start to name a food or reject it when they want or do not want to eat.

In this stage, toddlers also begin to use verbal expression to ask
for their desired food when hungry. It can be words or sounds, combines phrases
with gestures, such as “want that” and pointing. They may join in family food
but the texture of some food should be altered to prevent choking of toddlers.

 

Chapter 2 Complementary feeding (solid) and joining family
diets

Why should avoid to introduce
complementary foods before around six months of age?

Young infants may display an enthusiasm for food you are
eating at an early age, yet that does not imply that you should give him a
taste. The complementary foods can be safely introduced by the age of six
months but not before four months. At this stage, most of average infants are
physically and physiologically ready to adapt to such foods. The considerable
area of development includes chewing, swallowing, digestion and renal function.

As mentioned above, young infants have tongue-thrust reflex
which protect them against choking. When any unusual substances come into the
tongue, it is naturally pushed outward instead of back. Since four to six
months, this reflex steadily lessens which give the infant a chance to taste
and swallow the food to the stomach. The teeth eruption also change the eating
behavior from sucking to chewing and biting. Therefore, infants can experience
a various range of food with different textures.

Until the infant is four to six months, their body is not
able to produce sufficient level of enzymes to deal with starchy food for
example pancreatic amylase. Additionally, it is vital to perceive that from
birth until somewhere between four to six months, babies have something which
is known as an “open gut”. This “open gut” enables proteins
to pass straightforwardly from the small intestines and into the circulatory
system. This procedure happens to permit antibodies from a mother’s breastmilk
to enter the infant’s circulation system. However, the bigger particles from
strong substances can likewise go through which may cause allergies or illness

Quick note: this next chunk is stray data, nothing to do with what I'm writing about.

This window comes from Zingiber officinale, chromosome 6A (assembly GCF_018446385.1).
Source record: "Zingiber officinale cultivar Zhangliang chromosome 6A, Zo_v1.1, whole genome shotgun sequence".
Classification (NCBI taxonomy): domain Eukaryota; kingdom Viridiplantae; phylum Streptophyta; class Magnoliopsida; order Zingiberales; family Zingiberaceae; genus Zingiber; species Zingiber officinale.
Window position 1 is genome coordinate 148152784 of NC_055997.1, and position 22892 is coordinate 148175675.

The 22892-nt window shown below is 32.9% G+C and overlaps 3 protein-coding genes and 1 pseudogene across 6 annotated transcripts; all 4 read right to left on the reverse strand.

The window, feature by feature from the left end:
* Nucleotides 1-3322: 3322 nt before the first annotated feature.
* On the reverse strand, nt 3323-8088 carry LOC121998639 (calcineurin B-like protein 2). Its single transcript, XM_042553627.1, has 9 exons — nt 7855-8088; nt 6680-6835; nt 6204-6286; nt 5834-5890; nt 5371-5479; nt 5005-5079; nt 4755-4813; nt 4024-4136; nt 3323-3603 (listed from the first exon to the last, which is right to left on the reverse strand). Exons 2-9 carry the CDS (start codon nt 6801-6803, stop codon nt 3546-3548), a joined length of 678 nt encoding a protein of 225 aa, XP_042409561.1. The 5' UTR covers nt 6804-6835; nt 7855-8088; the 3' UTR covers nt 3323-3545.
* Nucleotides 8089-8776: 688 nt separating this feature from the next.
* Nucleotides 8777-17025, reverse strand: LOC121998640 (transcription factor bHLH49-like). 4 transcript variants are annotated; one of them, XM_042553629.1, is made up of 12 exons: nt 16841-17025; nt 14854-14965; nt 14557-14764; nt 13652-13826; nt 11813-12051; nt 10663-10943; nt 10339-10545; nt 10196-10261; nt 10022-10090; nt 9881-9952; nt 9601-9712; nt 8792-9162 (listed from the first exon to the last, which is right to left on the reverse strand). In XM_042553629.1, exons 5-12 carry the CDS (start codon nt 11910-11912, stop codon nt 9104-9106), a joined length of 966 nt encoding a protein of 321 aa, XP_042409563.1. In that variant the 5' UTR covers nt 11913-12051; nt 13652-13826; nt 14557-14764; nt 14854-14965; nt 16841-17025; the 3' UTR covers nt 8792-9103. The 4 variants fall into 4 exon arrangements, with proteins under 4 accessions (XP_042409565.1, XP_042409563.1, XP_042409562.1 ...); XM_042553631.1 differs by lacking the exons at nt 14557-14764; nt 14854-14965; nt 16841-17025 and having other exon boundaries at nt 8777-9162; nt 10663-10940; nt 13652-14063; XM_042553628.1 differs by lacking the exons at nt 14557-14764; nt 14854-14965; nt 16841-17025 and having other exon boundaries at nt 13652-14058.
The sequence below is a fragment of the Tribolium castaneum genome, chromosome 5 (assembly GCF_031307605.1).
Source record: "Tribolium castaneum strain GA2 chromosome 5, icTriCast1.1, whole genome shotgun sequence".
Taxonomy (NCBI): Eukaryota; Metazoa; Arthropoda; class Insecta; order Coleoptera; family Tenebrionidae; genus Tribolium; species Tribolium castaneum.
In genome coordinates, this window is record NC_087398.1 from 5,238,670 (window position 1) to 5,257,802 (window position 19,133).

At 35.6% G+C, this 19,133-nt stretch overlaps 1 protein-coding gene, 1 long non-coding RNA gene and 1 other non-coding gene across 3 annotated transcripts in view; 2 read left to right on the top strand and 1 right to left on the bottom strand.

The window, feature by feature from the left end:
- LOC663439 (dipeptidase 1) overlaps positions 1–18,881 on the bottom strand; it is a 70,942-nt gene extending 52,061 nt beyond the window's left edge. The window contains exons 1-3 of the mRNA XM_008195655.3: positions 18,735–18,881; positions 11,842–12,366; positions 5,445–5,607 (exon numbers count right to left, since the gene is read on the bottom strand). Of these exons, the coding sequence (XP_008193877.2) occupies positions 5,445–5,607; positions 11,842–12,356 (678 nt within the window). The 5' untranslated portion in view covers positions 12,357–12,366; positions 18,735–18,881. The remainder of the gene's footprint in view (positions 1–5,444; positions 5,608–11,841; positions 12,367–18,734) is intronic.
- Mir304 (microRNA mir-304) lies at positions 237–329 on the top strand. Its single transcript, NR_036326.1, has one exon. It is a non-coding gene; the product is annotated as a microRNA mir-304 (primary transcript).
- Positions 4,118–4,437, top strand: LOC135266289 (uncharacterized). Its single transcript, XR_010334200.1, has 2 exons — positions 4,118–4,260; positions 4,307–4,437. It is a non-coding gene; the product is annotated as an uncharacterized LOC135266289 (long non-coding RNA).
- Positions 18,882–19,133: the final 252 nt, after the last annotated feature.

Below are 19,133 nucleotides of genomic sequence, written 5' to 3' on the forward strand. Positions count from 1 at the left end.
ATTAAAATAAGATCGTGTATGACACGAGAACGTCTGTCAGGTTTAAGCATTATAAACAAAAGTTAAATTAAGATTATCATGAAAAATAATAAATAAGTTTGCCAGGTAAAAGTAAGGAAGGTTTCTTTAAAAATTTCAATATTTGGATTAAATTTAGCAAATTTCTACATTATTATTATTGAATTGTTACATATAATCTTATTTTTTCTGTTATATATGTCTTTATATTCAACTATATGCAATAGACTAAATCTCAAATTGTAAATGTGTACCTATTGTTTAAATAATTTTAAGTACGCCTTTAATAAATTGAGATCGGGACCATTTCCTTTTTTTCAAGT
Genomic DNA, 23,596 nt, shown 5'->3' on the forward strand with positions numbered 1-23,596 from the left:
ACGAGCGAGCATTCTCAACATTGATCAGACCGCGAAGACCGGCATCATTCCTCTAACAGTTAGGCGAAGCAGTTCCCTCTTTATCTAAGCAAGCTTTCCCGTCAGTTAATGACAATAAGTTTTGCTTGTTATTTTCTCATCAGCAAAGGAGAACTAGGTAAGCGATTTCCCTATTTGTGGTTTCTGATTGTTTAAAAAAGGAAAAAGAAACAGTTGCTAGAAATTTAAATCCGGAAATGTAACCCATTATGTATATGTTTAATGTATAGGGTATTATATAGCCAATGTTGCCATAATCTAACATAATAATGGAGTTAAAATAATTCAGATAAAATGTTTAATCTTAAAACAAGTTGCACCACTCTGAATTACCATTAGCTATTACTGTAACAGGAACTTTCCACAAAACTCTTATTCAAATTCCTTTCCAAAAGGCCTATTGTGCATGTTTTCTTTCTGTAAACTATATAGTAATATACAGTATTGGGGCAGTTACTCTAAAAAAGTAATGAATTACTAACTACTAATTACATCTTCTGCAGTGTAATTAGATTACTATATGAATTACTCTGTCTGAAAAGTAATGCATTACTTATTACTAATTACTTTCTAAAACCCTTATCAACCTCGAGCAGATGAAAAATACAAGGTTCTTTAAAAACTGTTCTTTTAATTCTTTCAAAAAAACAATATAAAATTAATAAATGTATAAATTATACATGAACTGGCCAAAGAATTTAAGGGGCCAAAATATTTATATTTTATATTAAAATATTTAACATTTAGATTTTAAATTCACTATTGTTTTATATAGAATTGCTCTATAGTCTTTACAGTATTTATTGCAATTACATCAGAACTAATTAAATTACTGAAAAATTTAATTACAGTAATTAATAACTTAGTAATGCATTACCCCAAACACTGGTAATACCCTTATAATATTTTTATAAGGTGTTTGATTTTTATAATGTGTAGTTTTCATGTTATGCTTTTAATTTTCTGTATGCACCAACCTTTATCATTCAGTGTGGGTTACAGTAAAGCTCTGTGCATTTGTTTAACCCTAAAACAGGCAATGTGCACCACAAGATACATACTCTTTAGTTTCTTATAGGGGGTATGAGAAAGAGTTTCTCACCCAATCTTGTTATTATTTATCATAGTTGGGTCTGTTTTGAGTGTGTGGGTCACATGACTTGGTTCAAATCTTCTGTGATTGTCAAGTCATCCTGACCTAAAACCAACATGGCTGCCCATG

(molecules can carry pathogen along with them).

Another reason not to introduce complementary food before
six months of age is due to the limited renal (kidney) function in early
infancy. Once your baby reach this stage, their renal function is adequately mature
and enable to cope with complementary food which contain higher levels of
minerals and salt.

Risks related with late introduction of complementary foods

However, if your baby starts to get acquainted with solid
foods later than this time, he might face the risks of iron deficiency, growth
faltering and micronutrient deficiencies because breastmilk does not meet
enough nutrient quantity for infant development. Therefore, in order to
maintain an adequate development, your baby need another source of nutrition
from food supply.

 

            The benefits of extended breastfeeding beyond period of
exclusive breastfeeding

Breastfeeding is the healthiest start for your baby from
newborn until when complementary food is introduced. Breastfeeding is further
recommended to continue until 12 months of age and beyond, for as long as you
and your baby desire. Despite the fact that your baby gets most of his
nutrition from solid food after first year, breastmilk still gives many
necessary advantages. Breastmilk provides energy, essential fatty acids and
fat-soluble vitamins. It also contains numerous defensive factors like secreted
IgA that assistance to protect infants from the effects of microorganisms and
other harmful substances in the diet. The infant’s own immune system develops